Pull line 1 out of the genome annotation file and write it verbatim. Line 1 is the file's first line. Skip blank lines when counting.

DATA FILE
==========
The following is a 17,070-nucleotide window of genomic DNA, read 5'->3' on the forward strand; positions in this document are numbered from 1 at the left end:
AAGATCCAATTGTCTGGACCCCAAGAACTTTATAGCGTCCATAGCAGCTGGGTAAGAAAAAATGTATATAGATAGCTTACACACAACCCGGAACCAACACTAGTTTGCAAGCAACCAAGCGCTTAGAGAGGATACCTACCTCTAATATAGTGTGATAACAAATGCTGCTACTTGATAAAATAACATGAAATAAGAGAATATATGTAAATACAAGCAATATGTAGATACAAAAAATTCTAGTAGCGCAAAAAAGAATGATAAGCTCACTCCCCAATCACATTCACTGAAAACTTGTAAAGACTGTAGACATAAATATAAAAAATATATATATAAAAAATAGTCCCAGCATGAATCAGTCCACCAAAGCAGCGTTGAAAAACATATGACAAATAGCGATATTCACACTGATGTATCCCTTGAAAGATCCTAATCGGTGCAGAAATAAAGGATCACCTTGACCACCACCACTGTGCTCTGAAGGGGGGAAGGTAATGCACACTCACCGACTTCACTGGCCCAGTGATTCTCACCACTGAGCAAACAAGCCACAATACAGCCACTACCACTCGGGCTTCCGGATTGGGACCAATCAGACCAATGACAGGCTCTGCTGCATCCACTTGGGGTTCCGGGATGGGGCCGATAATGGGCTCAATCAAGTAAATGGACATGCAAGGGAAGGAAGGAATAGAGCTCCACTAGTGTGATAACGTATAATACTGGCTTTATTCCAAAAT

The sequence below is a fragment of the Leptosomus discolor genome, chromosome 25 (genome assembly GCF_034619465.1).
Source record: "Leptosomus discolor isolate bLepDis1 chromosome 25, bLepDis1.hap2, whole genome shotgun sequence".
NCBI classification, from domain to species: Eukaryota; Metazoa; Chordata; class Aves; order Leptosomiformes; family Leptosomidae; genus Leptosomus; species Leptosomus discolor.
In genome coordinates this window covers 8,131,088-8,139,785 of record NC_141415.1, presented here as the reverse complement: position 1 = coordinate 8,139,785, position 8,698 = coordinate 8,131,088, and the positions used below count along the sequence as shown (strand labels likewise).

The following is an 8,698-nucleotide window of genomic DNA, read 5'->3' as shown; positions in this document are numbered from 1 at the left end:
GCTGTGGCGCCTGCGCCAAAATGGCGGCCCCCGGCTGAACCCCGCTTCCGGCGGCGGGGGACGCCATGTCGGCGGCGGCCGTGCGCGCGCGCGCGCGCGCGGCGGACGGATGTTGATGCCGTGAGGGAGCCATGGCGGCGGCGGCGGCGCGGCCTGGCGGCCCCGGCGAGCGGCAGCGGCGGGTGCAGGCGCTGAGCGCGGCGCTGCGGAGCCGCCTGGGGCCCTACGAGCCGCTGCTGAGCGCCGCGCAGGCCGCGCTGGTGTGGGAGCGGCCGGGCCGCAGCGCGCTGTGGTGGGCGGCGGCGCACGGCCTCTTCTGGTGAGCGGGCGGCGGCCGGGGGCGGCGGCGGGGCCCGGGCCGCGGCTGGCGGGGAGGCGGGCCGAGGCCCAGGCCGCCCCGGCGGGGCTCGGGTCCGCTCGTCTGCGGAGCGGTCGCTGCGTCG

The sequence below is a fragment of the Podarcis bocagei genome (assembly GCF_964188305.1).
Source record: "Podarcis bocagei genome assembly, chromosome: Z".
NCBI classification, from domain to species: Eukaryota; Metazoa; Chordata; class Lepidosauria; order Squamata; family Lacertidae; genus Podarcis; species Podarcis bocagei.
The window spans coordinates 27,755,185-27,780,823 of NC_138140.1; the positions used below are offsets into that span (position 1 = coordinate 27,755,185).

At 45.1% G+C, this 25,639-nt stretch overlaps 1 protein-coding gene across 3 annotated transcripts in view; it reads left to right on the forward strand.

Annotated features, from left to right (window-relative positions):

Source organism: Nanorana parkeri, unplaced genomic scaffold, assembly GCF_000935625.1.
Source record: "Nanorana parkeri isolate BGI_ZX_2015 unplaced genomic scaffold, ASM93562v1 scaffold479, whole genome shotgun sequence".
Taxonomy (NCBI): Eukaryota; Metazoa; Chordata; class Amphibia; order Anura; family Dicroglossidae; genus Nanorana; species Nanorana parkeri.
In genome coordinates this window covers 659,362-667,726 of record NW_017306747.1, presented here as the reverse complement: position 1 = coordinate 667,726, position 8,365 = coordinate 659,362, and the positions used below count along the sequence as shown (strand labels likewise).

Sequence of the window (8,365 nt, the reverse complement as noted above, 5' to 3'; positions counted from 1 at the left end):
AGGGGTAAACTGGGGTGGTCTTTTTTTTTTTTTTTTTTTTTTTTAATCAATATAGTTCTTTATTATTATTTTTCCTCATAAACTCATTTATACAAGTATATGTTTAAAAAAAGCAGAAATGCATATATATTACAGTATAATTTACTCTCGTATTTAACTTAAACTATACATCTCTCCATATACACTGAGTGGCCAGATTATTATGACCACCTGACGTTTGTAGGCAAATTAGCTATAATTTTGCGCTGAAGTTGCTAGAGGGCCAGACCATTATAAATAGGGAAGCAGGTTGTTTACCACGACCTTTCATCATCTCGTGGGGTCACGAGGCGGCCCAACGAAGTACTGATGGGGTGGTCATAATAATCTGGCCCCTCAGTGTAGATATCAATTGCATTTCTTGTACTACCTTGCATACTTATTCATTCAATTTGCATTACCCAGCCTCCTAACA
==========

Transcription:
The following is a 17,070-nucleotide window of genomic DNA, read 5'->3' on the forward strand; positions in this document are numbered from 1 at the left end: